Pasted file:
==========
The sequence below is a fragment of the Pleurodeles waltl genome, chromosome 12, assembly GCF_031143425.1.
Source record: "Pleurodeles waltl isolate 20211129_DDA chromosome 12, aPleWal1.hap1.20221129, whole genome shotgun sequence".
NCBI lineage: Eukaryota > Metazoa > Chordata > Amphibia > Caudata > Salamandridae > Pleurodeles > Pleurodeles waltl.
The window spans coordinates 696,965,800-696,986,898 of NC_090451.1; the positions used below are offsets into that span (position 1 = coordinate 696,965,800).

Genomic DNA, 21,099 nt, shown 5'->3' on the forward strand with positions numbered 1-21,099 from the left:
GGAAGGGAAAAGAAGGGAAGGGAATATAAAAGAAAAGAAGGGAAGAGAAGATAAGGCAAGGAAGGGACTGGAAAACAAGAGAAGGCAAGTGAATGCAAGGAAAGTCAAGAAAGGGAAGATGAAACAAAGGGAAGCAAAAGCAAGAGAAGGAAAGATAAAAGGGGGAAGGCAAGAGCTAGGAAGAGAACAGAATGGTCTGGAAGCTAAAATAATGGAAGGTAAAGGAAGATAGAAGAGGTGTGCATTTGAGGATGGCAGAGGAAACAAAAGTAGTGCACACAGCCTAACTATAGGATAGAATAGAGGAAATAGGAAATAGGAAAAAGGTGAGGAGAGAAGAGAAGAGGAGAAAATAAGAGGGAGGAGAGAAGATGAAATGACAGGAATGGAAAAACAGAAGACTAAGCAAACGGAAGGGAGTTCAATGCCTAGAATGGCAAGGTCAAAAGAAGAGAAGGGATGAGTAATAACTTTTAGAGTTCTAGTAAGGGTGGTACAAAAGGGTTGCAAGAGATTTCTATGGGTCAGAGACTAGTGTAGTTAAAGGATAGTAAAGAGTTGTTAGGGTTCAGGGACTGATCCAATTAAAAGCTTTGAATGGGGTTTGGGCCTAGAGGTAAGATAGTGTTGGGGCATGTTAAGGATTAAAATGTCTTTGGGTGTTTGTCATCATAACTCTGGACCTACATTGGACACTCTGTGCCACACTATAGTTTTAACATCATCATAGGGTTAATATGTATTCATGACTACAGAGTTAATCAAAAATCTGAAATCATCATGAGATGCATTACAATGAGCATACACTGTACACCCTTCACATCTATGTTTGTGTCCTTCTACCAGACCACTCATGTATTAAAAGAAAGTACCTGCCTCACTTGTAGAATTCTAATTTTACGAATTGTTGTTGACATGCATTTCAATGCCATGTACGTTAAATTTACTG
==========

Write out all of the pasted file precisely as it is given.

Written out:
The sequence below is a fragment of the Pleurodeles waltl genome, chromosome 12, assembly GCF_031143425.1.
Source record: "Pleurodeles waltl isolate 20211129_DDA chromosome 12, aPleWal1.hap1.20221129, whole genome shotgun sequence".
NCBI lineage: Eukaryota > Metazoa > Chordata > Amphibia > Caudata > Salamandridae > Pleurodeles > Pleurodeles waltl.
The window spans coordinates 696,965,800-696,986,898 of NC_090451.1; the positions used below are offsets into that span (position 1 = coordinate 696,965,800).

Genomic DNA, 21,099 nt, shown 5'->3' on the forward strand with positions numbered 1-21,099 from the left:
GGAAGGGAAAAGAAGGGAAGGGAATATAAAAGAAAAGAAGGGAAGAGAAGATAAGGCAAGGAAGGGACTGGAAAACAAGAGAAGGCAAGTGAATGCAAGGAAAGTCAAGAAAGGGAAGATGAAACAAAGGGAAGCAAAAGCAAGAGAAGGAAAGATAAAAGGGGGAAGGCAAGAGCTAGGAAGAGAACAGAATGGTCTGGAAGCTAAAATAATGGAAGGTAAAGGAAGATAGAAGAGGTGTGCATTTGAGGATGGCAGAGGAAACAAAAGTAGTGCACACAGCCTAACTATAGGATAGAATAGAGGAAATAGGAAATAGGAAAAAGGTGAGGAGAGAAGAGAAGAGGAGAAAATAAGAGGGAGGAGAGAAGATGAAATGACAGGAATGGAAAAACAGAAGACTAAGCAAACGGAAGGGAGTTCAATGCCTAGAATGGCAAGGTCAAAAGAAGAGAAGGGATGAGTAATAACTTTTAGAGTTCTAGTAAGGGTGGTACAAAAGGGTTGCAAGAGATTTCTATGGGTCAGAGACTAGTGTAGTTAAAGGATAGTAAAGAGTTGTTAGGGTTCAGGGACTGATCCAATTAAAAGCTTTGAATGGGGTTTGGGCCTAGAGGTAAGATAGTGTTGGGGCATGTTAAGGATTAAAATGTCTTTGGGTGTTTGTCATCATAACTCTGGACCTACATTGGACACTCTGTGCCACACTATAGTTTTAACATCATCATAGGGTTAATATGTATTCATGACTACAGAGTTAATCAAAAATCTGAAATCATCATGAGATGCATTACAATGAGCATACACTGTACACCCTTCACATCTATGTTTGTGTCCTTCTACCAGACCACTCATGTATTAAAAGAAAGTACCTGCCTCACTTGTAGAATTCTAATTTTACGAATTGTTGTTGACATGCATTTCAATGCCATGTACGTTAAATTTACTG